A true bug of the insect order Hempiptera

# Simple and intuitive explanation of ROC curves and AUC

I don’t know why, but it took me a little while to properly make sense of these diagnostics, so I wanted to develop a very simple illustration of the logic behind these concepts. ROC stands for Receiver Operating Characteristics, while AUC is the area under this curve, which is used as a metric for model performance in a classification problem. Perfomance is measured as the ability to maximise true positives, while minimising false positives.

Let’s say we have some data on whether or not a bug (invertebrate) is a true bug (Hemiptera). Here, our response variable y is 1 for a true bug and 0 for any other bug. Now say we have a model that outputs the probability of a true bug f from some feature set (like how many legs or antennae segments each bug has). Here f is the model prediction (I haven’t shown how this prediction was developed as there are endless models that will output a prediction like this from some feature set). Note that the data set is sorted by f from highest to lowest.

library(tidyverse)
d = tibble(y = c(0, 0, 0, 0 ,1, 1, 0, 1, 1, 1),
f = c(0, 1, 2, 3, 4, 5, 6, 7, 8, 9)/10) # important they are sorted
knitr::kable(d)
y f
0 0.0
0 0.1
0 0.2
0 0.3
1 0.4
1 0.5
0 0.6
1 0.7
1 0.8
1 0.9

What is the rate of true and false positives? Well, it depends on what treshhold we use for our model output f. For example, we might interpret any value of f above 0.5 as a true bug prediction. Or we could be more conservative and say we will interpret as a true bug as any value above 0.2 (e.g. we might not want to miss a true bug but can tolerate some false positives). Each of these scenarios will lead to different rates of true and false positives.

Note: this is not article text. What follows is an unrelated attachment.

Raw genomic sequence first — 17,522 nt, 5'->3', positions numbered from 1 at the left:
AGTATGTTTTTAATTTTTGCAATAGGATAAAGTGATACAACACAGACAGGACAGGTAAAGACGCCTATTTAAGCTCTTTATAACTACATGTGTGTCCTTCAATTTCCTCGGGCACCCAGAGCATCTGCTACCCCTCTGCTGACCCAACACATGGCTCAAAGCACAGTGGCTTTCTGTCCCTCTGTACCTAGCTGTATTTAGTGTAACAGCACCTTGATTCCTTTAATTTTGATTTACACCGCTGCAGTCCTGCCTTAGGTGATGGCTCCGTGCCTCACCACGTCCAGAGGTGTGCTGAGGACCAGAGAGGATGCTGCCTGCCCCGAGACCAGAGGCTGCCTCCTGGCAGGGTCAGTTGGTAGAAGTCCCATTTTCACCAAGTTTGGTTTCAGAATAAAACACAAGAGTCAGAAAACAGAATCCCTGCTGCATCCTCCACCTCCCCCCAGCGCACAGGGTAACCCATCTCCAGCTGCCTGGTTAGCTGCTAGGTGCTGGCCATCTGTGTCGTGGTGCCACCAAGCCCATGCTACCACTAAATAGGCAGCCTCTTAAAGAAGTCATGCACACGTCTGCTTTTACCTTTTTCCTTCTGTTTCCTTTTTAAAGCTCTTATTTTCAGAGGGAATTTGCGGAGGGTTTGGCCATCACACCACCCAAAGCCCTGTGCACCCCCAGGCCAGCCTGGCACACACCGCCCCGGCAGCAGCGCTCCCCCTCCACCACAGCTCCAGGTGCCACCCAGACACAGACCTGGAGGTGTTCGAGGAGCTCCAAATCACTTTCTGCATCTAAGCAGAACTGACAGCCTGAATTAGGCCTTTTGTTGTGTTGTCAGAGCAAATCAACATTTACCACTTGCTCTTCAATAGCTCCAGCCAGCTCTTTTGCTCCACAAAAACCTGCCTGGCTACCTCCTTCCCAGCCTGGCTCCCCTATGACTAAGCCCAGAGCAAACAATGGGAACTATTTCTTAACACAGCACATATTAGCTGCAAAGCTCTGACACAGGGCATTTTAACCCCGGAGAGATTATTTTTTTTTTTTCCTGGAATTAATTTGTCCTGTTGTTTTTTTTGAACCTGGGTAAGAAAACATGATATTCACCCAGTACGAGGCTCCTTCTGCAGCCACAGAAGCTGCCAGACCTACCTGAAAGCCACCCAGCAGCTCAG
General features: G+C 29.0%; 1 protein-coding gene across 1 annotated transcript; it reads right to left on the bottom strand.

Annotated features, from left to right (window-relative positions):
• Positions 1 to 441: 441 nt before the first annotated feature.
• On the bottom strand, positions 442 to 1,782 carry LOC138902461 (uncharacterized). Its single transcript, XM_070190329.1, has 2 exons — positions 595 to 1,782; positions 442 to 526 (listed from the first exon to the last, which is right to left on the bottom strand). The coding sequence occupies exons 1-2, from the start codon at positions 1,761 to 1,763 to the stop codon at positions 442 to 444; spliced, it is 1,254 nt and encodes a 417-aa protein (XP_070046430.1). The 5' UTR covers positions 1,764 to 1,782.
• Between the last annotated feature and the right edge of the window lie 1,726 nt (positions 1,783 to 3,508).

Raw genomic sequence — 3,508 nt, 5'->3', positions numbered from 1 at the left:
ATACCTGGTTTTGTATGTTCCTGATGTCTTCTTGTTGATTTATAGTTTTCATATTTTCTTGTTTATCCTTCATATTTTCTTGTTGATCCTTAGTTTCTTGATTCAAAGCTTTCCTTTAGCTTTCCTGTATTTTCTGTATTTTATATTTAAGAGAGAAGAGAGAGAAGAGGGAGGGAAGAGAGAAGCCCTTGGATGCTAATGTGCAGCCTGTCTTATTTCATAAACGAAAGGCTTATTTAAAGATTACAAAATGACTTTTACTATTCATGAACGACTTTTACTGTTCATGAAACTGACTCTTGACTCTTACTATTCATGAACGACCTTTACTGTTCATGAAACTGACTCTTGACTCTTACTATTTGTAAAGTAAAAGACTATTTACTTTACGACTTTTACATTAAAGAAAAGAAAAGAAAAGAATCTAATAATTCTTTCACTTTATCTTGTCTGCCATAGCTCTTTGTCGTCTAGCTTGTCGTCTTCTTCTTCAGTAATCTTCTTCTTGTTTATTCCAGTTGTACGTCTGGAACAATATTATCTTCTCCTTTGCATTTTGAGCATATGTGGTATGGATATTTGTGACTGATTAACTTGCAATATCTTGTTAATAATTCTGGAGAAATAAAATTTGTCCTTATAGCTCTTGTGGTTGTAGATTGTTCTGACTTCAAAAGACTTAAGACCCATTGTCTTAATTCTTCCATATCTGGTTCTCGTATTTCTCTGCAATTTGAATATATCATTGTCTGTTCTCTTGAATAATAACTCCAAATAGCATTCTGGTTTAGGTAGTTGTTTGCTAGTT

d %>%
mutate(f>0.5 = ifelse(f >= 0.5, 'predict=1', 'predict=0'),
f>0.2 = ifelse(f >= 0.2, 'predict=1', 'predict=0')) %>%
knitr::kable()
y f f>0.5 f>0.2
0 0.0 predict=0 predict=0
0 0.1 predict=0 predict=0
0 0.2 predict=0 predict=1
0 0.3 predict=0 predict=1
1 0.4 predict=0 predict=1
1 0.5 predict=1 predict=1
0 0.6 predict=1 predict=1
1 0.7 predict=1 predict=1
1 0.8 predict=1 predict=1
1 0.9 predict=1 predict=1

The idea of the ROC curve is to calculate the rate of true positives and false positives for all threshold values of f and plot the results.

f_truepos <- d$f[d$y == 1]
f_falsepos <- d$f[d$y == 0]

d$truepos <- NULL d$falsepos <- NULL
for (i in 1:nrow(d)){
d$truepos[i] <-mean(f_truepos >= d$f[i])
d$falsepos[i] <- mean(f_falsepos >= d$f[i])

}

ggplot(d, aes(falsepos, truepos, label = paste0('f>',f))) +
geom_abline(slope = 1, intercept = 0, linetype = 2, col='red') +
geom_point(col='white') +
geom_path(col='red') +
scale_x_continuous(lim = c(0, 1.05), breaks = 1:5 * 0.2) +
scale_y_continuous(lim = c(0, 1.0), breaks = 1:5 * 0.2) +
geom_text(size = 3, nudge_x = 0.05, nudge_y = -0.05, , col='white') +
theme_minimal() +
mydarktheme

We can see our previous manual calculations using the prediction thresholds f>0.2 and f>0.5 as well as all other unique thresholds. When f>0.2 we have a true positive rate of 5/5 = 1 and a false positive rate of 3/5 = 0.6. When f>0.5 we have a true positive rate of 4/5 = 0.8 and a false positive rate of 1/5 = 0.2.

Hopefully, it should be clear that the more values we have in the upper left hand corner (high true positives and low false positives) the better our model is doing. It follows that the area under this ROC curve (AUC) will reflect the ability of the model to correctly catergorise the data, with a maximum value of 1 and minimum of 0. A value of around 0.5 is the case where the model output is doing no better than change (the dotted line), while values under 0.5 suggest that the model is performing worse than chance. Here, from visual inspection we can see that the AUC is 1 - 0.4 x 0.2 = 0.92.

What I previously found confusing about ROC curves is that the curve is generated for varying threshold values of f. I found that labelling the threshold values on the plot for each respective true and false positive rate helped me to visualise this, but is also handy for deciding what threshold value you might like to use in a practical application of the model.

Finally, it is worth mentioning that the rate of true positives is also called sensitivity or recall and rate of false positives is also called 1 - specificity, where specificity is the rate of true negatives.